LightFair International – What’s New for 2011?
One of my favorite things about LightFair International is that it provides a diverse collection of seminars and symposiums that teach us everything from how LED’s work to how to use daylight “inside”; technical information that lighting designers need to know and all designers should be aware of. What I am truly looking forward to this year, however, are the sessions about how light affects us and how we perceive our interior environment. Classes, such as recognizing the lighting needs of the aging eye, biomimicry in design, and healing light therapy, are topics that fuel my passion to create functional, comfortable spaces that contribute to the well-being of my clients.
A BIG highlight of this year’s show is keynote speaker Ingo Maurer, lighting designer, artist, and all around Lighting Rock Star. Maurer is well known for his light fixture creations that look more like pieces of art than lamps. His light sculptures are displayed throughout the world and are recognizable by the fun, quirky elements he includes in each one. You can find a small portion of his work at his web site: Ingo-Maurer.com .
LightFair International 2011 will be held on May 17-19 in Philadelphia, PA. It is the world’s largest lighting trade show and conference. In fact, I recently read that only in Times Square can you find more lights than at LightFair’s trade show floor! I am looking forward to seeing more lights than ever this year, and to discovering new, innovative products to share with my colleagues and clients for inspirational projects ahead.
Wednesday, April 27, 2011
Monday, April 4, 2011
"After three years of planning and building, Virginia Commonwealth University’s Department of Pastoral Care opened the doors to a newly renovated chapel at the VCU Medical Center." KSA had the pleasure of working with the multi-disciplined committee and colleagues from our industry on this beautiful project.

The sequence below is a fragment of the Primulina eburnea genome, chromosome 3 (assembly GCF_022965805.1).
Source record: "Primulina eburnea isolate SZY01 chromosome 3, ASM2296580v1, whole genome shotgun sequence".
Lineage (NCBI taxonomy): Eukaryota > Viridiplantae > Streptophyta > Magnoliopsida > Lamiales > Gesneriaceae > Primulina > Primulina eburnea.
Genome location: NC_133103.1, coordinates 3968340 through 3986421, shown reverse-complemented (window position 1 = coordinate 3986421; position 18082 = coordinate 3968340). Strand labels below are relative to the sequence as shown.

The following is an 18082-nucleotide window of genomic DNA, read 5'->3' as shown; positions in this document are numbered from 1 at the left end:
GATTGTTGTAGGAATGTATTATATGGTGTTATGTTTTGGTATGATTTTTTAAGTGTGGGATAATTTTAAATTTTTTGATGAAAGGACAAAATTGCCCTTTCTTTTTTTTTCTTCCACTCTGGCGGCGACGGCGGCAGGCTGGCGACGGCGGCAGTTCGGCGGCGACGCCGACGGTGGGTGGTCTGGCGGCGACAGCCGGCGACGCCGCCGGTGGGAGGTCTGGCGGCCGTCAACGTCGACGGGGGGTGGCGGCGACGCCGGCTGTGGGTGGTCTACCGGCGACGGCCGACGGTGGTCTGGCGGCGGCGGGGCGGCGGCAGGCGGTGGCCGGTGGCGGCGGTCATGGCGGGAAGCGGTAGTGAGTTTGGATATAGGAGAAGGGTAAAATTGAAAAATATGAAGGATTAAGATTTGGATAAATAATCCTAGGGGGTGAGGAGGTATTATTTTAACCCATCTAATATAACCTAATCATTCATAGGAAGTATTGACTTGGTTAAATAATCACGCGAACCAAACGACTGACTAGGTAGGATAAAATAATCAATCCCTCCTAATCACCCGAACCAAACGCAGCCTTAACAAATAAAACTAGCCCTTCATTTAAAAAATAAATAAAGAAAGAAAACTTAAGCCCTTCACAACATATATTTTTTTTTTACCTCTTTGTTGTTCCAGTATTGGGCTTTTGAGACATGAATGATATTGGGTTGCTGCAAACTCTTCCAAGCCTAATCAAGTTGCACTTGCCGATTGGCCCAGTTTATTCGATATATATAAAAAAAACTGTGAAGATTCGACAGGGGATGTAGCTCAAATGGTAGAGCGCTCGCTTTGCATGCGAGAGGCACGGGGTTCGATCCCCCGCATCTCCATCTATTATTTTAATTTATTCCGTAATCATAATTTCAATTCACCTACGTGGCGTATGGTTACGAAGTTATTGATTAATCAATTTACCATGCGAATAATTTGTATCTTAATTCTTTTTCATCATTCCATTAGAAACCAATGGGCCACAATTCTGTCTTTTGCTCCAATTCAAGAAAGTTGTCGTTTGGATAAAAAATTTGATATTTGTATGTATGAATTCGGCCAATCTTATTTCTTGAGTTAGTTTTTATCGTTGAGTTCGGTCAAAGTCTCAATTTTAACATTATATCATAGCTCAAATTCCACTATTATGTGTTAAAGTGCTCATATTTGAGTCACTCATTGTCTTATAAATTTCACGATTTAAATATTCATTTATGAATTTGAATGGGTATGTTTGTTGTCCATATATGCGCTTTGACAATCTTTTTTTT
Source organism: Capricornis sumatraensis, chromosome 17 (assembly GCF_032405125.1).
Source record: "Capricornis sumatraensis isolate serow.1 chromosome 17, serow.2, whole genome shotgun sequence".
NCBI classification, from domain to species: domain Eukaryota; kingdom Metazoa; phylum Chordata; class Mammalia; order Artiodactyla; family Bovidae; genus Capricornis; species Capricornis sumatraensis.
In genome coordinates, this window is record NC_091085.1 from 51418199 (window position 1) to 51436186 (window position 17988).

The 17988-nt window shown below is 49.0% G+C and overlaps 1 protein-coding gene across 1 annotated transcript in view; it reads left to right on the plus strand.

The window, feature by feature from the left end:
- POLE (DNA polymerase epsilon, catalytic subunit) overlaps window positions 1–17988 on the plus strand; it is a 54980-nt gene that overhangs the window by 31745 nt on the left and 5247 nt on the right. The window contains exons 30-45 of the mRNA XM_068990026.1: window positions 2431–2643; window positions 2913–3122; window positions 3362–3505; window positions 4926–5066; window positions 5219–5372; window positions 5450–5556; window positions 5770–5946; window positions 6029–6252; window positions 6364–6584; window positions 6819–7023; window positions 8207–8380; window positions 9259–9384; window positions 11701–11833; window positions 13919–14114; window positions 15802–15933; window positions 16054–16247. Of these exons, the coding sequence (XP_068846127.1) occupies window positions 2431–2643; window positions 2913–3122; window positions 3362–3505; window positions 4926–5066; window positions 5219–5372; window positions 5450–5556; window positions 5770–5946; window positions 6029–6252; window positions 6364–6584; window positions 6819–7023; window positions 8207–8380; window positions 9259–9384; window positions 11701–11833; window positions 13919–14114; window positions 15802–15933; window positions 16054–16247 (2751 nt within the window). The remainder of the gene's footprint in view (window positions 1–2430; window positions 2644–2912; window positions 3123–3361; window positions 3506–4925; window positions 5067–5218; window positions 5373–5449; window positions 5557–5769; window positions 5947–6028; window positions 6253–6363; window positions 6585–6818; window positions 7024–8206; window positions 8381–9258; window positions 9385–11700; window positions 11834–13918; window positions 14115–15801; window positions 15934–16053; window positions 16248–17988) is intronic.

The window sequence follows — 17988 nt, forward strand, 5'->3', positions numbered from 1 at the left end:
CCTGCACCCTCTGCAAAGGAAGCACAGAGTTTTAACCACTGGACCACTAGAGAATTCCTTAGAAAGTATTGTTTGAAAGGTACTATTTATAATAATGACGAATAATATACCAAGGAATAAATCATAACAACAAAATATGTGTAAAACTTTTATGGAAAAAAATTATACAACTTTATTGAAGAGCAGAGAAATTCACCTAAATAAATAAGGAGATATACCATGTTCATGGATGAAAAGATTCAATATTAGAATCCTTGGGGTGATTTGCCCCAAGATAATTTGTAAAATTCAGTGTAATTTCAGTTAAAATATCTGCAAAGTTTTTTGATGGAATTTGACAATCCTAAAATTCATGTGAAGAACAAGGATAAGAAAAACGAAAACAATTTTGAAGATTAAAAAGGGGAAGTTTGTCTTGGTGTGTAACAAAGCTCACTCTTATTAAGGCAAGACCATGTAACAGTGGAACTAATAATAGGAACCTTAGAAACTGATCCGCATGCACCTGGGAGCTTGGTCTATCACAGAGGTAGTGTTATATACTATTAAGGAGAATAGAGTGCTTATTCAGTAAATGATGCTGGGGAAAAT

“Today is an absolute celebration,” said Ann Charlescraft, M.Ed., manager of Bereavement Services for the VCU Medical Center. “This is a chapel for the whole community, it was important for us to do it together, support it together and create it together.”
Opening with the Main Hospital in 1981, the modestly decorated chapel remained untouched until 2007, when a committee made up of 15 people from multiple disciplines, cultures and faiths began working on renovations. Together they created the design direction and wrote the following proposal to the hospital administration:
“Caring for spiritual needs of patients, families and staff is a collective and community endeavor, thus participation both within and without the hospital provides for a sense of belonging, compassionate care and connection with something or someone greater than self or system. This is an opportunity for embracing and enhancing the ‘soul’ of our institution.”
Support for the new chapel came from throughout the school and community, and the Department of Pastoral Care decided to include a chapel renovation donor wall outside the new chapel.
The renovated chapel provides comfortable space for all religious and spiritual needs. Rounded walls, adaptable seating and a lack of religious icons offer a place for the whole community.
The opening ceremony highlighted a variety of faiths through readings of sacred passages from various books. Following a prayer of dedication, Ken Faulkner, director of Pastoral Care, officially opened the space to all."
Today, we invite you to enjoy this article (above) and video (below) courtesy of the VCU Office of Communications and Public Relations.